How To Close On a House: Step by Step

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FACT-CHECKED
Published Nov. 21, 2022
Couple with laptop considers closing costs.

Closing on a house is the exciting final chapter in your homebuying story. Closing is when things start to get real, and the process can feel overwhelming if you’re walking into it cold.

Luckily, we’re here to walk you through how long closing takes and how it works, step by step.

9 Steps To Closing On a House

The closing process can be broken down into nine steps.

1. Sign the purchase agreement

How long it takes: 10 to 14 days (at most).

Once you make an offer and negotiate satisfactory terms with the seller, you’ll both sign a purchase agreement. This is a legally binding contract that spells out the details of the home sale, and includes the sale price, the conditions of the sale, and the target closing date.

There often is no deadline, but if the seller accepts your offer, it usually takes only a few days to finalize and sign a purchase agreement. Some offers may set a deadline, typically 10 to 14 days from when the offer is accepted, to finalize and sign.

2. Open escrow

How long it takes: Up to a week.

Next, it’s time to open escrow. That’s where a third party temporarily holds all funds and manages all payments related to the transaction. Escrow ensures an accurate, timely, and legal transfer of all funds to the correct parties. It’s often opened with the deposit of the buyer’s earnest money — also known as a good faith deposit — which usually is applied later to the down payment or closing costs.

3. Apply for a mortgage

How long it takes: 30 to 60 days for loan approval.

If you’re preapproved, you’ll have a head start. Just remember, mortgage preapproval isn’t a guaranteed loan offer. You still will need to fully apply for a mortgage and provide documentation, such as tax forms, bank statements, and pay stubs. The lender also will be looking at your credit score, employment history, and debt-to-income ratio.

The process by which lenders verify your financial information is known as underwriting, and it can take a few days or as long as a few weeks, depending on your finances.

Within three days after you submit a full mortgage application, the lender will send you a loan estimate containing details of the mortgage it expects to offer you. Since all lenders must use the same standardized loan estimate form, you can compare offers from different lenders and choose the one with the best terms for you. These terms are estimates until you receive the disclosure statement, which will arrive at least three days before your scheduled closing date.

4. Home inspection

How long it takes: Two to four hours.

You’ll want to schedule the home inspection as soon as possible. This is an important step where a third-party professional examines the home and reports on its condition.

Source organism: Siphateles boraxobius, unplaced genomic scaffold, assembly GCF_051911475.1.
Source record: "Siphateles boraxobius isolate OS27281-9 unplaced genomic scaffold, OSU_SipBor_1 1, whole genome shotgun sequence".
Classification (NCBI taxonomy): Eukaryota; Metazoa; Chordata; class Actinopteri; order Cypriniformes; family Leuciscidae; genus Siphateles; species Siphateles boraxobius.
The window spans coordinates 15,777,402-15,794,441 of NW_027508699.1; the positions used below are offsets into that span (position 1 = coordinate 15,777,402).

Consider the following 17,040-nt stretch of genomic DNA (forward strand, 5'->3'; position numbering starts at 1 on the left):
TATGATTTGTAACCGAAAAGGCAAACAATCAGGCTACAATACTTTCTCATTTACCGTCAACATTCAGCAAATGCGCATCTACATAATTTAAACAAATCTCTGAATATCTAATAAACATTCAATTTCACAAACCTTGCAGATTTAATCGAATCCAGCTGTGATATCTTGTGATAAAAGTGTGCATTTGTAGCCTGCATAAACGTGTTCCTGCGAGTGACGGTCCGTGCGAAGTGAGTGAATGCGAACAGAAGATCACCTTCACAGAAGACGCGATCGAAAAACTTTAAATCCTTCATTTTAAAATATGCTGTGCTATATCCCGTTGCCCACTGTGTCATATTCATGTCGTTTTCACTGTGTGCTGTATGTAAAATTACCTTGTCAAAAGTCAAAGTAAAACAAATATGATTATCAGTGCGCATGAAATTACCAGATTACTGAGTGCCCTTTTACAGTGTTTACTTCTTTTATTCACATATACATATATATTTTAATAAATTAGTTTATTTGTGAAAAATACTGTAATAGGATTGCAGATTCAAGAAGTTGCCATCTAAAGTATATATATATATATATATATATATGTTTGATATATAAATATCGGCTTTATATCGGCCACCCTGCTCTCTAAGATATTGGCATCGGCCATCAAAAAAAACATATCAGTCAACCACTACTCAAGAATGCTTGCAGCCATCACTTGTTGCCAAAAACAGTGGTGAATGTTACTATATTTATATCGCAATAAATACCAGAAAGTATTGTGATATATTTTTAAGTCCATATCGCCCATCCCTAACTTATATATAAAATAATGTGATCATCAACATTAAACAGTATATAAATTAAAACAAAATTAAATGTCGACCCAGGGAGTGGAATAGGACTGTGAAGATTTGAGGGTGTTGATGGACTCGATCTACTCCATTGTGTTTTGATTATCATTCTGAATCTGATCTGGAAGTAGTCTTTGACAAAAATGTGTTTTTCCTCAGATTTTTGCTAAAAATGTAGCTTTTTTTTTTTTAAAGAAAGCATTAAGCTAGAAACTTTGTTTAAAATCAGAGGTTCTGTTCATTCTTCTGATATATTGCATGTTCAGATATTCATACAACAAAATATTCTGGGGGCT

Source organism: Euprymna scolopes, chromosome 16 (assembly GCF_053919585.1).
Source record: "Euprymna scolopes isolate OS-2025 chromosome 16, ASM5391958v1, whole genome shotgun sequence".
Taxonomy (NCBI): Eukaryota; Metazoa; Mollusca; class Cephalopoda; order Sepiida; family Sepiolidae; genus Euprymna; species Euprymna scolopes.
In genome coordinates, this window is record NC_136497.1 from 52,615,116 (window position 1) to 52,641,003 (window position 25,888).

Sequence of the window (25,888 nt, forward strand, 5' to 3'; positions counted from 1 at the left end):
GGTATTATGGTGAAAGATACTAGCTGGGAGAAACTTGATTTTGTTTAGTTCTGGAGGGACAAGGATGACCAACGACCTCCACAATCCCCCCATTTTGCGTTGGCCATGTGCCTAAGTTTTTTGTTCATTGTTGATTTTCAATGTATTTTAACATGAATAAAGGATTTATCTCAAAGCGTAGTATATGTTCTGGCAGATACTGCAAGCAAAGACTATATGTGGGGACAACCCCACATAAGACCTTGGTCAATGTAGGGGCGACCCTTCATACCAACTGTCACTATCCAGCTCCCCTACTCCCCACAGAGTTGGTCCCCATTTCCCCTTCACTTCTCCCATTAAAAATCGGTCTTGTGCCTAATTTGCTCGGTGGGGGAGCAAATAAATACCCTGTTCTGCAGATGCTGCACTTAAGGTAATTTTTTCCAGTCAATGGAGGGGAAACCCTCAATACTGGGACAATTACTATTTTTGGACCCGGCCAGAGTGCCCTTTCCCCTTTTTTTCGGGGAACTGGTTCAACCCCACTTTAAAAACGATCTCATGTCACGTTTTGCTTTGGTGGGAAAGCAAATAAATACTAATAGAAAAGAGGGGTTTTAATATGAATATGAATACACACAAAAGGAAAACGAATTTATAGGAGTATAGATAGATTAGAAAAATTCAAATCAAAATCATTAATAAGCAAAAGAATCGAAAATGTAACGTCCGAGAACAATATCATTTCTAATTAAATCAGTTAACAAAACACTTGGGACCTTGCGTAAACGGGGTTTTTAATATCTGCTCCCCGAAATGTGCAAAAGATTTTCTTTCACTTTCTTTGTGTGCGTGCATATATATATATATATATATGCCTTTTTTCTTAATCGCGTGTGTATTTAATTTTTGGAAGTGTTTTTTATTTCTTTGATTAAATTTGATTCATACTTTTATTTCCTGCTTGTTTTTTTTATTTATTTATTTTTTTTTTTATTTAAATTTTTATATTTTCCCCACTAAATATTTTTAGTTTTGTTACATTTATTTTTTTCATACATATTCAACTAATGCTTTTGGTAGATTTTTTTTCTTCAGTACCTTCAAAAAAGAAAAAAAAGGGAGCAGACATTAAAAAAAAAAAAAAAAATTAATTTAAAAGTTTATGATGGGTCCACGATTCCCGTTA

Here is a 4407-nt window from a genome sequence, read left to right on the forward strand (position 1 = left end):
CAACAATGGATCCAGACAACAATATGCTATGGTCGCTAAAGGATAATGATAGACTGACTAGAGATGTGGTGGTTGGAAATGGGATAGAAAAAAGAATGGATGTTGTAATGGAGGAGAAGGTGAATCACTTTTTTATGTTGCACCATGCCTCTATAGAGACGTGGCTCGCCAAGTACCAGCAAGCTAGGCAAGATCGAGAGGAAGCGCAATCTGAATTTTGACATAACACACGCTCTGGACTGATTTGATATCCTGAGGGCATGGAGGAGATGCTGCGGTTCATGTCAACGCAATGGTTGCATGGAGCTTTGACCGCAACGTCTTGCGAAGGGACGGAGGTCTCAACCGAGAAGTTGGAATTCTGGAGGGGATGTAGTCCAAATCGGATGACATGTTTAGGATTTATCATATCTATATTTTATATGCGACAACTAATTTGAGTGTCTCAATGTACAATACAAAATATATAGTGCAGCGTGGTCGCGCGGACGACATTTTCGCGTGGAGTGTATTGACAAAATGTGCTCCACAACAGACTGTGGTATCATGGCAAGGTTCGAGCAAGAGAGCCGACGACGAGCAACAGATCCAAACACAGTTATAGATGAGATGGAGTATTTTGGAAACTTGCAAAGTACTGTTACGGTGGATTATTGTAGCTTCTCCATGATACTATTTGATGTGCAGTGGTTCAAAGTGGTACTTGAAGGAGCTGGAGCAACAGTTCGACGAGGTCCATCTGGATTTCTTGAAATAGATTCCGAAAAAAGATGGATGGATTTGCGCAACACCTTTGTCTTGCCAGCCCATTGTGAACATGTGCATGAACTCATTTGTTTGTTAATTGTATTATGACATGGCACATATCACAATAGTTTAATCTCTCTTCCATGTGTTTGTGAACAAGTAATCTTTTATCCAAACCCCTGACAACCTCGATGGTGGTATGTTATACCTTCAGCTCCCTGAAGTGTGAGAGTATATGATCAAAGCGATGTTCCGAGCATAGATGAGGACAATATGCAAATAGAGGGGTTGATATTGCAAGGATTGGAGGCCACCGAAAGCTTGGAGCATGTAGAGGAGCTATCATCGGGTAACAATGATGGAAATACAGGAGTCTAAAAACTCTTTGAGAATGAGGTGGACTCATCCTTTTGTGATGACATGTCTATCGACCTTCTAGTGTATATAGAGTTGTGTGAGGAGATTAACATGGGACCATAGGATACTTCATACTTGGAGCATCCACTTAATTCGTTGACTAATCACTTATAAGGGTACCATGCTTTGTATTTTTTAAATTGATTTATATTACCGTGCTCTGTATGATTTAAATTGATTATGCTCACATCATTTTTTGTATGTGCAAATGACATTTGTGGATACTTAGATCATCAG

Since a house may be the biggest purchase you ever make, it’s crucial that you know exactly what you’re buying. Should the home inspection reveal any major problems or flaws, and you have an inspection contingency in your purchase agreement, you can negotiate with the seller to have repairs made or paid for before closing — or walk away from the deal. If you skip the home inspection, you risk moving into a home that needs expensive repairs you’d have to pay for yourself.

5. Appraisal

How long it takes: Two days to one week.

The appraisal is different from the home inspection in that it’s about assessing the property’s value rather than its condition. Appraisals are conducted by licensed professionals who determine the fair market value of the home. The appraisal results are used to confirm for the lender that the loan amount is appropriate for the home’s value.

6. Get insured

How long it takes: Up to a few days.

You’ll need to purchase several types of insurance before closing on your new home. Homeowners insurance protects you financially from property damages and losses, as well as liability claims. You’ll also need title insurance, which protects you and the lender from any issues with the title, including past claims on the home or unpaid liens against the property. Depending on where you live, you also may want or need to buy flood or earthquake insurance.

7. Final walk-through

How long it takes: Up to a few hours.

Shortly before closing day, you’ll do a final walk-through of the home and inspect the property to confirm that it’s in acceptable condition. If the seller agreed to make repairs, this is your chance to make sure they’ve been completed. If the sale includes furnishings or appliances, you can check to see that they’re accounted for.

8. Finalize the mortgage

How long it takes: Three days.

At least three business days before your closing, you’ll receive a closing disclosure from your mortgage lender. This five-page document contains important final details about the loan terms, including your projected monthly payments and closing costs. The three-day window allows you to compare the closing disclosure to the loan estimate and ask your lender any questions you may have.

9. Prepare for closing day

How long it takes: A couple of hours.

On closing day, you’ll sign all the paperwork and pay your closing costs. Your loan will be funded, and the money in the escrow account will be paid out to the correct parties. The title will be transferred to you, and you’ll finally get the keys to your new home.

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